Impossible Foods had long planned to bring its signature plant-based burgers to more consumers by selling them at grocery stores.
At the beginning of 2020, shoppers at about 150 stores nationwide could find the squares of plant-based beef in their frozen or refrigerated cases. Impossible Foods CFO David Lee said the plan for the year was to continue expanding to retail locations at a modest pace.
And then the pandemic hit.
"I think this global pandemic has forced all companies to adjust," Lee said. "In our case, it was about adjusting to the customer. We knew that the vast majority of our customers were meat eaters. We knew that they were sheltering in place. And as a result, we really wanted to make sure they could still have access to the Impossible Burger."
The modest pace of previous plans was quickly forgotten. Impossible Foods did not simply see a retail expansion in 2020 — it saw a retail explosion. Today, Impossible Burgers are sold in more than 11,000 grocery stores nationwide — a 77-fold increase over 2019.
Impossible Foods also quickly put together the plant-based meat sector's first direct-to-consumer ordering website, which allowed consumers in the lower 48 states to get Impossible Burgers delivered to their homes in two days.
On the foodservice side, the company launched its Impossible Sausage in Starbucks, Burger King and any restaurant that wants to carry it. Currently, about 30,000 foodservice outlets in the United States carry Impossible Foods' products, Lee said.
Quickly pivoting its business plan to serve consumers in a situation nobody expected helped both Impossible Foods and the plant-based sector as a whole. As people faced a pandemic that has no cure or guaranteed treatments yet, many looked to the plant-based sector for better-for-you dishes. According to Nielsen, meat alternatives saw the third highest sales increase — 129% — during the first seven months of the pandemic. And by working to get Impossible Burgers in more places that consumers generally buy conventional meat, it makes it easier for a plant-based choice to be seen as normal.
Impossible Foods laid the groundwork for this pivot in previous years. Before its initial retail launch, the company forged a manufacturing partnership with global retail food supplier OSI Group. The massive reach of OSI, plus upgrades to increase manufacturing capacity at Impossible Foods' main plant in Oakland, California, helped the company keep the plant-based beef coming, Lee said.
The scale-up also received big support from the funding community. In 2020, Impossible Foods received a whopping $700 million from investors — a $500 million round in March and $200 million in August.
Getting Impossible Burgers to more consumers has helped the company quickly move toward one of the plant-based sector's goals: getting them to buy less meat. Impossible Foods has made this goal their mantra, and pledges to eliminate the need for animals for food by 2035. Sharing statistics the company got from crunching loyalty card data, Impossible Foods founder and CEO Pat Brown said that 90% of Impossible Foods' customers are meat eaters. Seven in 10 who buy the product once, he said, are repeat consumers.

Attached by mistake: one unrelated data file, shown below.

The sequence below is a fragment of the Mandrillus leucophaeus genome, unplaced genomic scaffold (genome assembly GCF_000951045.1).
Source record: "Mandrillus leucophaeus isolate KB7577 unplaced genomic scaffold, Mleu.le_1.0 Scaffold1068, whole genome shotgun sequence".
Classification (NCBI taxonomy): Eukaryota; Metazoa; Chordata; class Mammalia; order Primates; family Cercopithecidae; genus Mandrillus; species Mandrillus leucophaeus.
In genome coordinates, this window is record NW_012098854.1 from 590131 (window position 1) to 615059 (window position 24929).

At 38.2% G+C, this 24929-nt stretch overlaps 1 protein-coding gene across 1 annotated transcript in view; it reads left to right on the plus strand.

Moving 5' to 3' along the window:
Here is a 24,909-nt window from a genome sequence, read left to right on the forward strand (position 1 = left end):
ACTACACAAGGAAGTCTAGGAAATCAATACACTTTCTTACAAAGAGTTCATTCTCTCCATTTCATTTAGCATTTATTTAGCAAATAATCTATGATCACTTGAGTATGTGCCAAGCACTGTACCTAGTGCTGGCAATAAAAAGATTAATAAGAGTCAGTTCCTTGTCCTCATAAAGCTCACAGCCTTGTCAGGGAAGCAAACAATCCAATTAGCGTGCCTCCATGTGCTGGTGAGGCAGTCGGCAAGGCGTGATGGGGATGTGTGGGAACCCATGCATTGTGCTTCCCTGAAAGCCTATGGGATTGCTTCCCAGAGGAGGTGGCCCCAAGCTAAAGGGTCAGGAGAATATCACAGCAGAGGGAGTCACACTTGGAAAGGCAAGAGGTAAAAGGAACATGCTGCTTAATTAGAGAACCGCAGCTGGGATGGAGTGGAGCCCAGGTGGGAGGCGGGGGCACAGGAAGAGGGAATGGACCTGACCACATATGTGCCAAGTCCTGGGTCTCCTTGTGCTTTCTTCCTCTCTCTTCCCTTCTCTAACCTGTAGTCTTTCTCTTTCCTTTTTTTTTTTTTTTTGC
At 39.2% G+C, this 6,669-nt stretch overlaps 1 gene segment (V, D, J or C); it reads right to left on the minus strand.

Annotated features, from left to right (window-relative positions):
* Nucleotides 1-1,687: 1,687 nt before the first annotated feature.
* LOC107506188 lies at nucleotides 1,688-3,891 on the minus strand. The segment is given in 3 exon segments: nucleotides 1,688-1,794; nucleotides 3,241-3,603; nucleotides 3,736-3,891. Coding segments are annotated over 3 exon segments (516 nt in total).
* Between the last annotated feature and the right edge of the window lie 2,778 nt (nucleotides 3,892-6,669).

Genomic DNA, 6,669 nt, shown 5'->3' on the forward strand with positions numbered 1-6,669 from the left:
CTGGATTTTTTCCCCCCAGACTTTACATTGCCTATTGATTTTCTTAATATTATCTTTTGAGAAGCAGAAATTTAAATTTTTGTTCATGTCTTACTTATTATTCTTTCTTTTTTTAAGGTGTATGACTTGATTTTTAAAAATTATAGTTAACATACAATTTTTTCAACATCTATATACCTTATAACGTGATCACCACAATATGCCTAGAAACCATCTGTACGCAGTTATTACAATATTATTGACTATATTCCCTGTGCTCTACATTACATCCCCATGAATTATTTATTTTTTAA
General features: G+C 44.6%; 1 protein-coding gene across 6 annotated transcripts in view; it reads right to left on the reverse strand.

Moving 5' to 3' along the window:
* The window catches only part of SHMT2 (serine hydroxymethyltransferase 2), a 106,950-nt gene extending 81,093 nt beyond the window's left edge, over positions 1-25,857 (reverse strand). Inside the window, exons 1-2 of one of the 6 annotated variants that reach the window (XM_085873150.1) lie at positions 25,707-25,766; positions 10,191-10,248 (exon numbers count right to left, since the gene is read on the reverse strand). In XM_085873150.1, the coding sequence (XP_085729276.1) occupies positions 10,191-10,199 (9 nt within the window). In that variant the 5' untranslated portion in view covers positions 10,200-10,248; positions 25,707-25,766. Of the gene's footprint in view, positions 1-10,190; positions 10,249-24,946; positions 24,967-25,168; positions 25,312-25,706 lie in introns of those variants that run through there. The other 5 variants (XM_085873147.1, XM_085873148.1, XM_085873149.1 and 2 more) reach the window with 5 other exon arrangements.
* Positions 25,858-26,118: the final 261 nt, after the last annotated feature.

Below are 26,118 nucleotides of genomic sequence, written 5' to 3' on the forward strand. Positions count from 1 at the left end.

"Once you kind of step out of your sort of robotic buying behavior and, at least for our product, try it, a significant number of consumers either aren't gonna go back [to previous meat-buying habits] or they're going to become regular consumers," Brown said.
This pivot from Impossible Foods has not only set a new bar for how food companies can get their products to consumers, but it also has inspired the next generation of up-and-coming startups, said Lux Research analyst Harini Venkataraman.
"The business model in which these companies are operating in is they have really viewed retail and direct to consumer as one of the main models. Some of them even have a go-to-market strategy where they start directly to consumer," she said.
While Impossible Foods' biggest innovation of 2020 had nothing to do with its products, both Lee and Brown said the future holds more new developments, products and ways to displace the need for animal agriculture. The company showed off a prototype of Impossible Milk at a virtual press conference in October, and recently launched a recruiting drive to bring scientists of any discipline to leave their current jobs and double the company's R&D department.
Though 2020 was a banner year of growth for Impossible Foods, Lee said he expects the company's growth to accelerate in the future.
"Our technology has demonstrated that though we'll get larger, we'll have a greater and greater ability to grow faster," Lee said. "Everything from the fact that scale gives us a lower cost of goods sold, and our technology was designed to use far fewer input ingredients. From the incumbent industry that's made from the animal to the acceptance by more and more on the inevitability that a better version of meat, in our case made entirely from plants, is the future."